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Nice to 'mead' you

NEWLAND — Mead at its simplest is an alcoholic drink created by fermenting honey diluted with water.

The drink is ancient, with variations produced all over the world. It also makes up a very small portion of the alcoholic beverage industry, but that small portion is expanding.

One local entrepreneur is taking a serious look at opening her own meadery in Newland. Christy Hemenway is the owner of Gold Star Honeybees, which she founded in 2007. Currently based out of Spruce Pine, Gold Star sells honeybees and beekeeping supplies online, as well as books and classes among other services. Hemenway advocates natural beekeeping as part of her business.

Hemenway has been combing Western North Carolina for a location to start up her own meadery, and after running into repeated challenges in other counties, has taken an interest to an undisclosed location in Newland.

Hemenway hails from Maine. She picked up and moved to North Carolina more than a year ago after a chain of frustrating attempts to find housing in Maine convinced her to seek out a change in scenery.

Hemenway initially looked at the Asheville area and ended up in Spruce Pine. The idea to start a meadery began when she made the move to the area with her husband.

“I’ve probably looked in a dozen counties,” Hemenway said.

Hemenway has been creating homemade pilot batches as she looks for a location, and has a lot experience with mead, having a number of friends involved in making mead.

“When I was in Maine, I was a member of a group of motorcycle riding folks, and most of them were mead makers,” Hemenway said.

She has encountered a large variety of mead, which can be made with a number of different ingredients, varying alcohol content and sweetness ranging from extremely dry to very sweet.

She began creating a good base mead with only diluted honey and yeast, and has branched out to more complex varieties.

“Even if you just took [diluted honey] and set it outside, there’s enough yeast wild in the air that it would actually make mead on its own,” Hemenway said. “You wouldn’t have any control over it, but it would do it. It’s that natural of a process.”

Hemenway said she is hopeful, if not pathologically optimistic, to open her meadery by Valentine’s Day next year.

Hemenway added she hopes to support nonprofits with the business.

Run Amok Mead has an Instagram account for those curious about Hemenway’s mead-making exploits. Those curious can click to

Dobson comments on Medicaid, report

GREENSBORO — Research funded by the Cone Health Foundation and the Kate B. Reynolds Charitable Trust claims North Carolina would gain billions in business as a result of Medicaid expansion over three years and add 37,000 jobs as a result.

The report notes Avery County would be projected to gain 58 jobs and economic growth of $7.8 million.

A press release summarizing the report notes that North Carolina is one of 14 states which have not expanded Medicaid, and that state residents pay for Medicaid expansion in other states via federal taxes. It also notes North Carolina has an uninsured rate above the national average and nearly a million uninsured people in the state between the ages of 19 and 64.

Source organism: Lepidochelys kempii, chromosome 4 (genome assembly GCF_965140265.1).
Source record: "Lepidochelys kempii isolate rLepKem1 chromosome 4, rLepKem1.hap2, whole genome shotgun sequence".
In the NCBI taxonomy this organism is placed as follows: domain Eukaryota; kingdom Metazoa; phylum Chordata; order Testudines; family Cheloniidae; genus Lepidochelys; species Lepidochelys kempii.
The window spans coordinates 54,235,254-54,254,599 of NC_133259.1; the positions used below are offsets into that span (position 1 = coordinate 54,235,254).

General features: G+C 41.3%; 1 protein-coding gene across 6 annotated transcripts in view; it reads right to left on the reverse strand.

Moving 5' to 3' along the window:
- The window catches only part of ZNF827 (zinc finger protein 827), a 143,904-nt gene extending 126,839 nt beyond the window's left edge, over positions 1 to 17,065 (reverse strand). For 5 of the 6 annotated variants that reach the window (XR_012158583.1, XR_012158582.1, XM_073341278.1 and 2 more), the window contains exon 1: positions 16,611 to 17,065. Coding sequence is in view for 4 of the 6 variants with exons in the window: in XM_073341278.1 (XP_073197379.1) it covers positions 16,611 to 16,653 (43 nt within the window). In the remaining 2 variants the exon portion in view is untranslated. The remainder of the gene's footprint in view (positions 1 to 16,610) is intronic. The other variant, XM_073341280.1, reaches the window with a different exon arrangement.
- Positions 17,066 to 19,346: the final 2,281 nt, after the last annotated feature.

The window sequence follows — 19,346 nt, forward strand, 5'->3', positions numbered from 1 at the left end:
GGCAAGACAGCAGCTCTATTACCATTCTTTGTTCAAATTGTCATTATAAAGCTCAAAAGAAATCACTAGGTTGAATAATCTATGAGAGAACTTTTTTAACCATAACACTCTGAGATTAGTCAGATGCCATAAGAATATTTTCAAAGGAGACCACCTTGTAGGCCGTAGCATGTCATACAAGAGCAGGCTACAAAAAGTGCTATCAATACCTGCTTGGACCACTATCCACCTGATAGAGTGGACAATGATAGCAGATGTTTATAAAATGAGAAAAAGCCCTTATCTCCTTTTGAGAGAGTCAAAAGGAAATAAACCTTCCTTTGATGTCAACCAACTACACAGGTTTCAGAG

Medicaid expansion is part of the Affordable Care Act, previous U.S. President Barack Obama’s signature piece of legislation.

The report was released two days before Democratic Governor Roy Cooper’s veto of the state budget.

Dr. Laura Gerald, president of the Kate B. Reynolds Charitable Trust, said the job creation potential would be a mix of health care jobs and new jobs added in other sectors to support the growth of health care jobs.

“There’s also a job effect that’s created when more money flows into a community,” Gerald said.

Gerald added the research used widely accepted standardized methodology.

Gerald said the research is not making a political argument about how the state would go about Medicaid expansion.

“The thing about Medicaid expansion is it takes people who are currently uninsured and gives them insurance, so in Avery County that estimate is that 1,407 more people would be able to enroll in Medicaid,” Gerald said. “So in terms of the access to care that it gives them, they now have insurance that generally has very low copays and out-of-pocket expenses, and very high acceptability among health care providers.”

Gerald noted in other states that have expanded Medicaid, access to health care improves for people with Medicaid, notably for opioid addiction treatment, and allows people to receive preventative care and treatment earlier, rather than showing up to an emergency room for far more expensive treatment.

“That’s a very costly way to deliver care,” Gerald said.

State Rep. Josh Dobson (R-McDowell), who represents Avery and is a chair on the House Appropriations Committee.

Dobson said he does not support Medicaid expansion in its purest form. Rather, he is a primary sponsor on HB 655, a bill that would cover the 10 percent of Medicaid expansion not covered by the federal government with an assessment on hospitals, and would require a more substantial, though low premium for the recipients.

Dobson said Medicaid expansion will not be in the budget, but the bill would attempt to close the coverage gap that Medicaid expansion covers without incurring additional expenses for the state.

He noted it would take seven Democrats to join Republicans in the House to override the governor’s veto. Dobson added the Senate has publicly opposed closing the coverage gap.

“I believe a bill would pass the House if we could get it to the floor,” Dobson said. “And we’re still working on that.”